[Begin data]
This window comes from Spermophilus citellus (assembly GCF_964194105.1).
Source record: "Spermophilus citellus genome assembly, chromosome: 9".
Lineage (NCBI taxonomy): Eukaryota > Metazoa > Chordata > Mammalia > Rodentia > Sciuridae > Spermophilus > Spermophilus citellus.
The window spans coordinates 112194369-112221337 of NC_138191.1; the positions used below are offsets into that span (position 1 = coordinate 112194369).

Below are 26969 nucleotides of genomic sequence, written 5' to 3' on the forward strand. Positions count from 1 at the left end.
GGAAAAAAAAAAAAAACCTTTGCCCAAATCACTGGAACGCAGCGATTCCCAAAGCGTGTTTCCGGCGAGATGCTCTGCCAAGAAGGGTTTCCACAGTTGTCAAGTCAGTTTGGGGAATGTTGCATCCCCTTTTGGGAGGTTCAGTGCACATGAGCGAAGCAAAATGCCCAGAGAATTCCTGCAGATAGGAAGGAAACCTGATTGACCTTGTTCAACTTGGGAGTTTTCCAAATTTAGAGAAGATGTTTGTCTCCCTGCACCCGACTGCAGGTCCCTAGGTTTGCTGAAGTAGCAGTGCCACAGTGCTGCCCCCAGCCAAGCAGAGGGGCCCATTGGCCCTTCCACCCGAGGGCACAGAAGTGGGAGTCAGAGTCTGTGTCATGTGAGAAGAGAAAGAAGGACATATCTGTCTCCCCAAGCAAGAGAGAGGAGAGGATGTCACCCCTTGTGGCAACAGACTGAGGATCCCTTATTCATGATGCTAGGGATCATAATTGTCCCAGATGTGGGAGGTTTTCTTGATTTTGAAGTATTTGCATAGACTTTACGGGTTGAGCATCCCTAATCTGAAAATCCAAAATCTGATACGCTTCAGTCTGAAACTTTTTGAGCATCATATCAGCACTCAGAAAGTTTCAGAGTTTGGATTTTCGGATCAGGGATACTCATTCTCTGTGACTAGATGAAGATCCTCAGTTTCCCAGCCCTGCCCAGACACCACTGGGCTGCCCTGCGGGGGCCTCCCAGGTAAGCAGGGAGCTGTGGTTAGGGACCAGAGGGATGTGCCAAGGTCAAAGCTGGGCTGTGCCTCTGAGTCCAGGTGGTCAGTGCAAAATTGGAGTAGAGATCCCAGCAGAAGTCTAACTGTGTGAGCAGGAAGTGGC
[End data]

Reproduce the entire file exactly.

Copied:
This window comes from Spermophilus citellus (assembly GCF_964194105.1).
Source record: "Spermophilus citellus genome assembly, chromosome: 9".
Lineage (NCBI taxonomy): Eukaryota > Metazoa > Chordata > Mammalia > Rodentia > Sciuridae > Spermophilus > Spermophilus citellus.
The window spans coordinates 112194369-112221337 of NC_138191.1; the positions used below are offsets into that span (position 1 = coordinate 112194369).

Below are 26969 nucleotides of genomic sequence, written 5' to 3' on the forward strand. Positions count from 1 at the left end.
GGAAAAAAAAAAAAAACCTTTGCCCAAATCACTGGAACGCAGCGATTCCCAAAGCGTGTTTCCGGCGAGATGCTCTGCCAAGAAGGGTTTCCACAGTTGTCAAGTCAGTTTGGGGAATGTTGCATCCCCTTTTGGGAGGTTCAGTGCACATGAGCGAAGCAAAATGCCCAGAGAATTCCTGCAGATAGGAAGGAAACCTGATTGACCTTGTTCAACTTGGGAGTTTTCCAAATTTAGAGAAGATGTTTGTCTCCCTGCACCCGACTGCAGGTCCCTAGGTTTGCTGAAGTAGCAGTGCCACAGTGCTGCCCCCAGCCAAGCAGAGGGGCCCATTGGCCCTTCCACCCGAGGGCACAGAAGTGGGAGTCAGAGTCTGTGTCATGTGAGAAGAGAAAGAAGGACATATCTGTCTCCCCAAGCAAGAGAGAGGAGAGGATGTCACCCCTTGTGGCAACAGACTGAGGATCCCTTATTCATGATGCTAGGGATCATAATTGTCCCAGATGTGGGAGGTTTTCTTGATTTTGAAGTATTTGCATAGACTTTACGGGTTGAGCATCCCTAATCTGAAAATCCAAAATCTGATACGCTTCAGTCTGAAACTTTTTGAGCATCATATCAGCACTCAGAAAGTTTCAGAGTTTGGATTTTCGGATCAGGGATACTCATTCTCTGTGACTAGATGAAGATCCTCAGTTTCCCAGCCCTGCCCAGACACCACTGGGCTGCCCTGCGGGGGCCTCCCAGGTAAGCAGGGAGCTGTGGTTAGGGACCAGAGGGATGTGCCAAGGTCAAAGCTGGGCTGTGCCTCTGAGTCCAGGTGGTCAGTGCAAAATTGGAGTAGAGATCCCAGCAGAAGTCTAACTGTGTGAGCAGGAAGTGGC